sponsoring Santa Rosa Cycling Club there to offer support and to chat;
but still I got back on the road in perhaps ten minutes with more water
in my bottles and more powerbars in my pack. It was getting hotter and
I was now at the foot of the climbs I'd heard so much about -- and roast
beef sandwiches didn't seem like quite the right thing. The man I took
to be the ride chairman told me where to look for water stashes, and a
public sag driver promised to be out there soon with even more water.
That road has a serious reputation.
And one well deserved. Allan's response to my inquiry about the ride
had cautioned "You'd better like pain," and indeed, "pain" is an
excellent word with which to describe the next few hours and miles. The
"Army Corps of Engineers' Road from Hell" behaved as advertised: it went
up nearly 2000 feet in not very far, though at 4 or 5 mph not very far
takes forever. The promised false summits were there too -- only I
didn't mind, as they let me rest. I wasn't thinking nearly far enough
ahead to mind that they would increase the total amount of energy I'd
have to expend to get through this part of the ride. I was in my 40"
gear nearly the whole time -- sometimes even when descending -- half the
time sitting and the other half standing, each change in position an
attempt to evade the pain the other dealt out.
There were two main climbs here on Skaggs Spring Rd, each peaking at
close to 2000' after a starts at 300' and 700'. Near the top of the
first I was met by the promised public sag, and stopped to fill my
almost-empty water bottles. I stopped again part-way up the second to
rest, eat (which I couldn't do on the bike), and to check my map for the
first time to see how much farther I had to climb. A later rider,
tackling these hills when it was even hotter, would collapse by the side
of the road and bathe himself with effluent issuing from some drainage
pipe in an attempt to cool down. I was luckier: soon after I started
again I reached the older, gentler road above where it emerged from the
lake. It was possible even to shift up, and after a few miles I reached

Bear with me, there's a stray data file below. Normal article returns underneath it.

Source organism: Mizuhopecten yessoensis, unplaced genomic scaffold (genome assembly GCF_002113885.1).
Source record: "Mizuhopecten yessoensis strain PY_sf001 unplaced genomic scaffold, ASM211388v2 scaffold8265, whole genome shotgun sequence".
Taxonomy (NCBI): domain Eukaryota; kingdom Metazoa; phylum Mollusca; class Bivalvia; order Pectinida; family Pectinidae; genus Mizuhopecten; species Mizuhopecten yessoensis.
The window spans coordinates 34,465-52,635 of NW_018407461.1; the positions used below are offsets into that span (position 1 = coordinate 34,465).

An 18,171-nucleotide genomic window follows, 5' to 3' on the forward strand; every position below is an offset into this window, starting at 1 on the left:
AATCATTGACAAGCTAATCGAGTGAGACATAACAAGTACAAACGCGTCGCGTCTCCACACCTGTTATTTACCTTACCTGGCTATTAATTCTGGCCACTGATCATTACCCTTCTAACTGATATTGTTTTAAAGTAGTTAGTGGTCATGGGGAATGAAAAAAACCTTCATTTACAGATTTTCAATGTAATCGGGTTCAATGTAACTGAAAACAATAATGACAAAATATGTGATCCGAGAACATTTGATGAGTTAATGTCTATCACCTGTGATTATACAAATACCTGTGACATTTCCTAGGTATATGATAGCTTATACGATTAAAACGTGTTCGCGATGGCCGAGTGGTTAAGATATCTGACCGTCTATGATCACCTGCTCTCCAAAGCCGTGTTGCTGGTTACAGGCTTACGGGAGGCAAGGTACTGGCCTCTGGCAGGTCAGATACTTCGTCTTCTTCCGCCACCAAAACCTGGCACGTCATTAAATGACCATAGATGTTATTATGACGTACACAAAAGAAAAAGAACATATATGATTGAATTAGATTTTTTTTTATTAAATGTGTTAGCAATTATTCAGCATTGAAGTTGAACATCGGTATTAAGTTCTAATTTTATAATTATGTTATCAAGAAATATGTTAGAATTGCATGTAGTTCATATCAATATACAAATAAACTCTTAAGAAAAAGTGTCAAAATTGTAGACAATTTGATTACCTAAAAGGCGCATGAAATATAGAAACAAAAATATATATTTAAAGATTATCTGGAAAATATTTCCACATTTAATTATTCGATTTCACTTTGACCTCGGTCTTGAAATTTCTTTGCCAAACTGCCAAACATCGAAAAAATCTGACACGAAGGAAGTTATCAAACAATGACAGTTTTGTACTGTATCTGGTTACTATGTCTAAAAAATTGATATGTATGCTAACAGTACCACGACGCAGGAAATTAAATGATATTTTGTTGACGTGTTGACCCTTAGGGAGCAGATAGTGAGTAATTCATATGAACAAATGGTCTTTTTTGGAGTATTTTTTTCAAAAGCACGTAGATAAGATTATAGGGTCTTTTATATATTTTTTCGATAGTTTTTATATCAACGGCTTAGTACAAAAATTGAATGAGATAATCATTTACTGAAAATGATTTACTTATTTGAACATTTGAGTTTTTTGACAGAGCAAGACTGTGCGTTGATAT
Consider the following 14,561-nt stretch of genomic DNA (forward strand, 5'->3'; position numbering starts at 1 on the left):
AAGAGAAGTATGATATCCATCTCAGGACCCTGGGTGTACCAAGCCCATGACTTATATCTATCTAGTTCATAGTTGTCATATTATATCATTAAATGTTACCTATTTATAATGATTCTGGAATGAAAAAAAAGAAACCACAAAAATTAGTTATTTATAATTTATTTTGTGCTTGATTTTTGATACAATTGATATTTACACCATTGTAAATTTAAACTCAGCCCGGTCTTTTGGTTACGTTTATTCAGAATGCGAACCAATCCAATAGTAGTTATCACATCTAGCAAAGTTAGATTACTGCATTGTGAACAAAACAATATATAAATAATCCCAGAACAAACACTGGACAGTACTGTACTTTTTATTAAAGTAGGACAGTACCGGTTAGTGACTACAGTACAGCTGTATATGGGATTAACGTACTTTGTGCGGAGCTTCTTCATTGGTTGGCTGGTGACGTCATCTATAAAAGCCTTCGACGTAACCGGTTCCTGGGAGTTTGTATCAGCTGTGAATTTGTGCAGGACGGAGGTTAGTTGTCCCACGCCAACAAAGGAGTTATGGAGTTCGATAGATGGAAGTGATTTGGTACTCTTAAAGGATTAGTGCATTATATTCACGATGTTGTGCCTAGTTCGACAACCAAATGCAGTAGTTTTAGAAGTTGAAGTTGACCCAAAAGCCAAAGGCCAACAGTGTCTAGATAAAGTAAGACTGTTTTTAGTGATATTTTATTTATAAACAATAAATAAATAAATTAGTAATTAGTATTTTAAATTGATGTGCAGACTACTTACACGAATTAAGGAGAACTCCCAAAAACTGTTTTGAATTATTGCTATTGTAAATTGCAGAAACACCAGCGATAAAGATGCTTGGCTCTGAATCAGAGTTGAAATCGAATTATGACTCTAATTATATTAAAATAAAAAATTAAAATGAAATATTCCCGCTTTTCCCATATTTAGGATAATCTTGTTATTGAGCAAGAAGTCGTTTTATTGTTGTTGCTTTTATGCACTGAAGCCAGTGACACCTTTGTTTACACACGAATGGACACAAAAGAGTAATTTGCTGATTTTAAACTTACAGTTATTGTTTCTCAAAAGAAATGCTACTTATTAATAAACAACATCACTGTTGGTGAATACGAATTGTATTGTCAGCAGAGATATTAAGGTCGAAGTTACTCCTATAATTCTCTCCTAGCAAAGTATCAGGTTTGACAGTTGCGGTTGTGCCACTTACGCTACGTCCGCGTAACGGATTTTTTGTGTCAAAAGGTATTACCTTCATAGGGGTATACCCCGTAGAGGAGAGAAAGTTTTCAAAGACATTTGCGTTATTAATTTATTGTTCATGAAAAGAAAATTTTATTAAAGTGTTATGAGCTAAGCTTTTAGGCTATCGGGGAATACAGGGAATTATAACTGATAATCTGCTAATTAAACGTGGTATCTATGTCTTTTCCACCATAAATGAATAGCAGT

the second peak and began a long descent and then a brisk ride along
another stream to the next rest stop at the base of Annapolis Road.
More water, powerbars, fruit and fig bars, and very little time getting
them. There remained two hard climbs before I'd reach the ocean. Yet
though they were hard they were nothing like those on Skaggs Spring.
The grade may have been similar, but there was shade and I was somewhat
refreshed from the run downstream. More significantly, though, they
just didn't climb that far -- about 600 feet, which at 11 or 12% is over
pretty quickly even in a 40" gear. I soon reached the ocean and turned
south on Hwy 1.
The next 25 miles were beautiful. The coast in that area is dotted with
steep-walled inlets where waves rush off of deep blue pools to break on
sculpted rocks. You can see some of them quite well from the road --
and there were lots of idiot motorists doing plenty of looking on that
Saturday afternoon. I was nearly forced off the road twice by cars that
refused to wait for a break in oncoming traffic before passing. Still,
the miles went quickly by. I'd recovered enough energy to sprint in the
drops over most of the little hills and so stopped only once when Allan,
now driving sag, caught up with more water and food.
Our route turned inland again at Ft. Ross where there was a rest stop
and, immediately behind it, the steepest climb of the day waited: 1400
feet in 2.4 miles. It was quite a climb. During the drive to the start
Kevin had referred to Ft. Ross Rd. as "stupid." He'd never been up it